China key to US's Afghan endgame

China key to US's Afghan endgame

The affairs of Afghanistan and Pakistan are becoming the biggest test of whether the United States and China can cooperate to maintain global peace and stability in the 21st century.

They are an even bigger test of this than the Korean Peninsula, for the security equation there is largely frozen, whereas in Afghanistan and Pakistan it is very volatile indeed, as circumstances surrounding the death of Osama bin Laden have emphasised.

The future of Afghanistan is also a test of other great-power relationships that will largely define the 21st century in Asia: Of whether China and India are doomed to mutual hostility or can find areas of cooperation; and of whether the Chinese-Russian relationship will become a true partnership that will seek common solutions to key problems.

As the US moves toward a withdrawal of its ground forces from Afghanistan, the role of the region is bound to become increasingly important. The question now is whether Washington is prepared to accommodate its wishes to those of other powers in the area, and help broker a regional settlement for Afghanistan in which the US will be only one player among several.

Commercial investment

China, along with Pakistan, India, Russia and Iran, has a critical role to play. It borders Afghanistan, albeit for only a few miles. China’s possession of a huge Muslim territory in Xinjiang makes it acutely conscious of the threat of Islamist extremism both to its own territory and to former Soviet Central Asia. China has committed itself to far the biggest commercial investment in Afghanistan — $3 billion in the Aynak copper mine.

Finally, China has a very great stake in Pakistan, which is indeed China’s only real ally in the world. The importance of this relationship has been emphasised by statements of support for Pakistan from Beijing in the wake of Osama’s death, and the visit of Pakistan’s prime minister, Yusuf Raza Gilani, to China. Reports from Kabul say that Pakistan has been encouraging the Karzai administration to look to Beijing, not Washington, as a future sponsor.

Many Pakistanis are now open in their desire that China replace the US as Pakistan’s main international backer. China’s aid to Pakistan is still considerably exceeded by that of the US, but China has become a key provider of military equipment to Pakistan, and has also invested heavily in Pakistani infrastructure.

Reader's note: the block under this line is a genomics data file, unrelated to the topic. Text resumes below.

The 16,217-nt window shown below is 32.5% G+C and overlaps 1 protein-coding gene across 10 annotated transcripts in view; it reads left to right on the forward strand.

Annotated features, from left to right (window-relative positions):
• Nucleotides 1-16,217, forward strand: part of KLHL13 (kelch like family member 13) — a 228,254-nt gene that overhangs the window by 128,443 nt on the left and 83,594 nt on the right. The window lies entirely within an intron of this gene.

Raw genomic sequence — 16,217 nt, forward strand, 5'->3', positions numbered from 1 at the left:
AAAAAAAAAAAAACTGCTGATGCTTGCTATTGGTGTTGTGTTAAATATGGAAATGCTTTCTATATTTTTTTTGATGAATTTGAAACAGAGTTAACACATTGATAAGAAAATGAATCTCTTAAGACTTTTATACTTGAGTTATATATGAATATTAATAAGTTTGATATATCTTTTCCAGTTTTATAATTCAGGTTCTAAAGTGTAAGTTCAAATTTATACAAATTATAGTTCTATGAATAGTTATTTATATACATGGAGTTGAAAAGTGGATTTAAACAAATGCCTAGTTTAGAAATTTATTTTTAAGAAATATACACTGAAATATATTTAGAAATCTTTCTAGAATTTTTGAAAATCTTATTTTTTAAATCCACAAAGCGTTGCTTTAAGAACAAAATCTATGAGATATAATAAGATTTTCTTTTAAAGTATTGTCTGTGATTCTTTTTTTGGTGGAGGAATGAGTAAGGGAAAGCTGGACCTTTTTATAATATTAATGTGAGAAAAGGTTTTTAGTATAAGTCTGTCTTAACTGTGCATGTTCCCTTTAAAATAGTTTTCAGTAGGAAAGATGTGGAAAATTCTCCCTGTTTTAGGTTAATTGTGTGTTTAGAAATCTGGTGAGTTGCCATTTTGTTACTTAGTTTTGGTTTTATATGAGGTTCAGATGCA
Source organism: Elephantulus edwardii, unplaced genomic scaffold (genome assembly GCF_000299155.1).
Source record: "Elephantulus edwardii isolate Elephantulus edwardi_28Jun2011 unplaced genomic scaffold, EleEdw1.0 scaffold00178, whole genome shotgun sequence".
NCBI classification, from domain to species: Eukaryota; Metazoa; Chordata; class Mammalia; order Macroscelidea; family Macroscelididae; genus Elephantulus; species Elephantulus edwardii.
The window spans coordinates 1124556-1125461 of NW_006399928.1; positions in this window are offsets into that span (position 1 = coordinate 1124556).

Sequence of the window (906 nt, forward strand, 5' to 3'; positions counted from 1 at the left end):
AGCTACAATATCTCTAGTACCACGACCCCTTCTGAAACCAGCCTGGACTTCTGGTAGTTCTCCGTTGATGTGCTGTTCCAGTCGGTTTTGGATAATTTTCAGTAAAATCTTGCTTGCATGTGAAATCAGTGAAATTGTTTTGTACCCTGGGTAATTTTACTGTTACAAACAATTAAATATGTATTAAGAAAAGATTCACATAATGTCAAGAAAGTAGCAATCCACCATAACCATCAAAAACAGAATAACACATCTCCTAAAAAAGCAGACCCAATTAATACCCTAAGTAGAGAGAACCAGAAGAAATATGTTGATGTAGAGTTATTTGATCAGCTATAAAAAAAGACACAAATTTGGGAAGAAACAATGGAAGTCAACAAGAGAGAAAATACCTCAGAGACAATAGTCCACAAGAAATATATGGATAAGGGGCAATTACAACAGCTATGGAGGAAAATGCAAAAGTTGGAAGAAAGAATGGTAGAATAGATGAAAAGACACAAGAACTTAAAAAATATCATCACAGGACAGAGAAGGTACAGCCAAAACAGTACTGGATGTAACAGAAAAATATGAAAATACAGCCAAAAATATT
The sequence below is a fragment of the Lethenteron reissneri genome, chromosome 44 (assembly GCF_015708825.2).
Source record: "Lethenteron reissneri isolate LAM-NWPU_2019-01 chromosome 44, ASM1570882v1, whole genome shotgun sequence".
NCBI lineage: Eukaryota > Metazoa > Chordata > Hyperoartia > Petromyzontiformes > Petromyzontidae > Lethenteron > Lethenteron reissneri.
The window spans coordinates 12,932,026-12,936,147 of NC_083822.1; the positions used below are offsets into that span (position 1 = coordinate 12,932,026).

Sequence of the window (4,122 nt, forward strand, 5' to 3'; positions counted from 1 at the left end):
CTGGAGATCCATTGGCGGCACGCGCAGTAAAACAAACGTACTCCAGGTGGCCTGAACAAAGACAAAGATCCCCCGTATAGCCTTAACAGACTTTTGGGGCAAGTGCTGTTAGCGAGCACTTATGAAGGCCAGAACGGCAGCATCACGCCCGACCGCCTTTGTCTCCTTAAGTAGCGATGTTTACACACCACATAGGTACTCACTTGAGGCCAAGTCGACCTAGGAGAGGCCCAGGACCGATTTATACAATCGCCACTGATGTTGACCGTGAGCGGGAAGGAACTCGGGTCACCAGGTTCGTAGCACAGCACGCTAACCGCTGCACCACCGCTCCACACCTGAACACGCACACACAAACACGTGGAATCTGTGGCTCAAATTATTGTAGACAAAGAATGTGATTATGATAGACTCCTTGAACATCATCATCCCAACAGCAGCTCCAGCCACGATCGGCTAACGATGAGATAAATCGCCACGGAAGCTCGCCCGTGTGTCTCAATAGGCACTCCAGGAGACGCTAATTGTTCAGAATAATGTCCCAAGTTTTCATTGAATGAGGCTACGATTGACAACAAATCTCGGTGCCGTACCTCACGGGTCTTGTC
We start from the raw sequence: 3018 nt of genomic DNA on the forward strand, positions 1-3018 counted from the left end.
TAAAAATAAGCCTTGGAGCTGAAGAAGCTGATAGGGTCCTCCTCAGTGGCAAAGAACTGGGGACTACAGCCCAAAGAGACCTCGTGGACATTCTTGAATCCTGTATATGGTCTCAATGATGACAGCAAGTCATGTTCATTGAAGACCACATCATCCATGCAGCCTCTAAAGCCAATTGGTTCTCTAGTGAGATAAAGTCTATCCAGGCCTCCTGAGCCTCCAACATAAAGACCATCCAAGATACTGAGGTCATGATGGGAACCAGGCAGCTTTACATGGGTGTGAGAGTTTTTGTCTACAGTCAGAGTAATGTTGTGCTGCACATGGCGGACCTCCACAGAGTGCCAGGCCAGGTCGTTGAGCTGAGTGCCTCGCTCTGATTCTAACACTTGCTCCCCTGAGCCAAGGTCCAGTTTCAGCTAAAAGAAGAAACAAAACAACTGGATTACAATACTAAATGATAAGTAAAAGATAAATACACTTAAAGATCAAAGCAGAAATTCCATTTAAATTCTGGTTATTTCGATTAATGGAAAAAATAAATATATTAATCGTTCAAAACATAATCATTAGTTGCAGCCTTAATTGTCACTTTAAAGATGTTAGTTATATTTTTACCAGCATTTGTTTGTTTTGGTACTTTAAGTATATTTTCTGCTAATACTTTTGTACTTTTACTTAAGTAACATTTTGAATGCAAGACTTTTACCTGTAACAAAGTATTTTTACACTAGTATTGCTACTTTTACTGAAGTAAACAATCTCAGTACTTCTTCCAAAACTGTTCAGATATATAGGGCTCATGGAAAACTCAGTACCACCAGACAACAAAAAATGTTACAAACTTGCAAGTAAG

China’s stake in Pakistan is threefold. There is the desire dating back to the 1960s to use Pakistan as balance against India, with which China has a major border dispute and that China regards as a potential rival. China has also used Pakistan as a link to Islamist groups in the region. Finally, China is building up energy routes from the Gulf via Pakistan to insure China against any future naval blockade by the US or India.

At the same time, China is by no means unconditionally committed to Pakistan, and this should give Washington room for manoeuver. Beijing has in fact played a rather cautious hand, keeping its aid limited. Both the corruption and incompetence of the Pakistani state and the spread of Islamist insurgency in Pakistan have made Beijing wary of a deeper commitment.

Up to now, China seems to have assumed that it could do separate deals with the Taliban and their allies to exclude Uighur militants, and that it may be able to do the same kind of deal to defend the Aynak mine. This is a mistake.

While American and Indian hopes that the Taliban can be defeated in the Pashtun areas are clearly impossible, so to are Taliban hopes of sweeping to power in the whole of Afghanistan. The US, India and Russia will make sure that, as before 9/11, non-Pashtun armies continue to defend their own areas against the Taliban. This is a recipe for unending civil war.

Another reason why China should help seek an Afghan peace settlement is for the sake of Pakistan’s stability. Continued war in Afghanistan will mean continued radicalisation in Pakistan. This in turn will increase the risk that Pakistan-based terrorists will strike at the US or India. Especially following Osama’s death, a terrorist attack with links to Pakistan would so infuriate Americans that retaliation against Pakistan would be a real possibility, and no concern either for the risks or for US relations with China would prevent this.
If China truly cares about Pakistan’s survival, it should be doing everything possible to get the Pakistanis to prevent international terrorism based on their soil.